Mark and his supporters started fundraising in 1988 and after a long slog and some successful grant applications, £1million transformed the stables, which were given to the trust on a long lease. Princess Margaret opened the centre in 1991. It takes 45 children at a time and many come from schools in Merseyside. ‘It started off with the older children at junior school but we now take younger boys and girls because it’s such a safe environment,’ says Mark, the chairman of the trustees. ‘We wanted it to be safe, cosy and homely. The teachers are responsible but our staff are there to support them.

‘The activities concentrate on two elements - the physical and the pastoral. A child who is not very successful in the classroom really can thrive here.

‘We do have children who enjoy themselves so much they don’t want to leave, even though for many this is the first time they have been away from home.’

Much of Wil Sloane’s career has been spent working with the psychologically damaged so he is well-versed in the advantages of this type of break from the routine of everyday life.

‘Children often come away from their familiar environment and get to know a teacher, who they thought was an old so-and-so but discover they are quite nice. The same happens with teachers who you will hear saying things like: “I didn’t know that child would be capable of doing that.”

‘It’s all about ability and confidence. We recently had a boy with Down’s Syndrome who was in shell, very withdrawn and barely making contact with anyone around him. By the time he left he’d made friends and you could see his confidence growing. We want children to come here and achieve great things.’

A very long line

There have been Blundells in the Little Crosby area since the 1200s, but their power and influence grew in the 14th century when they married into the wealthy Molyneux family.

However, it was rarely a peaceful existence. The Blundells have always been devote Catholics and as prominent recusants they were persecuted for refusing to accept laws that demanded they abandoned their faith.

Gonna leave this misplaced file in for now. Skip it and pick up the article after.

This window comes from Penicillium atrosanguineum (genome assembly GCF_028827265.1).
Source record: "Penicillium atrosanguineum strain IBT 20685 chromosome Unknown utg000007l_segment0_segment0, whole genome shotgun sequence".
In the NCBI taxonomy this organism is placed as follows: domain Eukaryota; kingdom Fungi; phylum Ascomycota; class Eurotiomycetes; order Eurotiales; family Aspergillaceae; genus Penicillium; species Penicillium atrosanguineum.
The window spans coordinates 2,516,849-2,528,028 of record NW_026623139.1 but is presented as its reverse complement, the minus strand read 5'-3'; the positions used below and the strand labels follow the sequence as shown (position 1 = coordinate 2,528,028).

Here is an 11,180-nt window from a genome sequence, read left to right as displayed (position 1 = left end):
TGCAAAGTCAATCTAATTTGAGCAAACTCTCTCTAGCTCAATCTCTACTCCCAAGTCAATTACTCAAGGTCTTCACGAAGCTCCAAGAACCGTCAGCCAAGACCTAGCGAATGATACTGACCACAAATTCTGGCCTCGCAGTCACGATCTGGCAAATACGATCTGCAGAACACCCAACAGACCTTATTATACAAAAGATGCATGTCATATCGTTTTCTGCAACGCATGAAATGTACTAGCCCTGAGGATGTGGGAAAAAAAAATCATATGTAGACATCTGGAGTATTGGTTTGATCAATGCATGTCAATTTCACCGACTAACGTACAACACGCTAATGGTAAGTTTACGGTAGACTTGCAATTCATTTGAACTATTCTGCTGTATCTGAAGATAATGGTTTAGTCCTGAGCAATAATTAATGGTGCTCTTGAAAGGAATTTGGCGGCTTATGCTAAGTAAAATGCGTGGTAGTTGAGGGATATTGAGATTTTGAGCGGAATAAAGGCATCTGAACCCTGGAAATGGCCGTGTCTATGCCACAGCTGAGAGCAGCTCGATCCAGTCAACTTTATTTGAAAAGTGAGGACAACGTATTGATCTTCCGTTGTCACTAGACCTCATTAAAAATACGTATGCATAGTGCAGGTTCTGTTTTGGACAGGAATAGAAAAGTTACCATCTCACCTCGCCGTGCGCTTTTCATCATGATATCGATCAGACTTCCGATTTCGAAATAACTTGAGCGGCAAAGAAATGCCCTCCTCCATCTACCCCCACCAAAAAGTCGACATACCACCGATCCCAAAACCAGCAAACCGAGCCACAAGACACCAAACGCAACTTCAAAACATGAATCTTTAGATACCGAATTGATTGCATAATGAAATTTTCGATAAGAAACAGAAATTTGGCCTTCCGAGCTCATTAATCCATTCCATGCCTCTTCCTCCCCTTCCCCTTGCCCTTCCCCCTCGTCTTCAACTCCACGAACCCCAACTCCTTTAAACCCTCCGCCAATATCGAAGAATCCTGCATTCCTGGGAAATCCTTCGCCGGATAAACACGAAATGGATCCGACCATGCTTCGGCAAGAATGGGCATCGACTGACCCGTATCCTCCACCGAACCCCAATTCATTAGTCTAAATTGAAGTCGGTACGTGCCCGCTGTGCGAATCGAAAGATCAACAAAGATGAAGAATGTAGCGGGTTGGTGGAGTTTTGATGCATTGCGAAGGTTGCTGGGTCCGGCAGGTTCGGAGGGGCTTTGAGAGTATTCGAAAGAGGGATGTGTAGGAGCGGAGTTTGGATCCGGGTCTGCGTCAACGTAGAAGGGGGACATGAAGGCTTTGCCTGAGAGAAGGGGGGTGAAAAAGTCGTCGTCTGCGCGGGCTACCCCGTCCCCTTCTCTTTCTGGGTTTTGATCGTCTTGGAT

Despite chivalrous family members supporting the Jacobite cause and William ‘The Cavalier’ Blundell fighting on the side of the king during the Civil War, they managed, against the odds, to keep the manor of Little Crosby within the family. The estate still retains more than 60 cottages, two farms, shops and several rural businesses.

Crosby Hall has been occupied by the Blundells since it was built in 1609. In the 1780s it was transformed in the Georgian style and Mark’s parents had two-thirds of it pulled down in the 1950s.

Today, Mark – who had a successful legal career in London before returning home as the eldest son – and his wife, Suzanne, and their daughters, husbands and grand-children occupy parts of this remarkable private house.

One of its treasures can be found at the top of the staircase - an enormous and slightly unnerving head and antlers of a prehistoric elk found in one of the claypits.

The house gives up smaller secrets, too, such as the recently re-discovered golden rosary, believed to be one of the oldest in existence in this country. This item will form the centre-piece of a small exhibition about the history of the Blundell family at the British Museum later this year.

Find out more

CHET hosts a number of fundraising activities throughout the year. These events, to boost the trust’s bursary fund for deprived children, include an open garden day at Crosby Hall, an annual art fair, a series of Sunday concerts, outdoor plays and carol concerts. You can find out more about these events and how to support CHET via www.chetcentre.co.uk.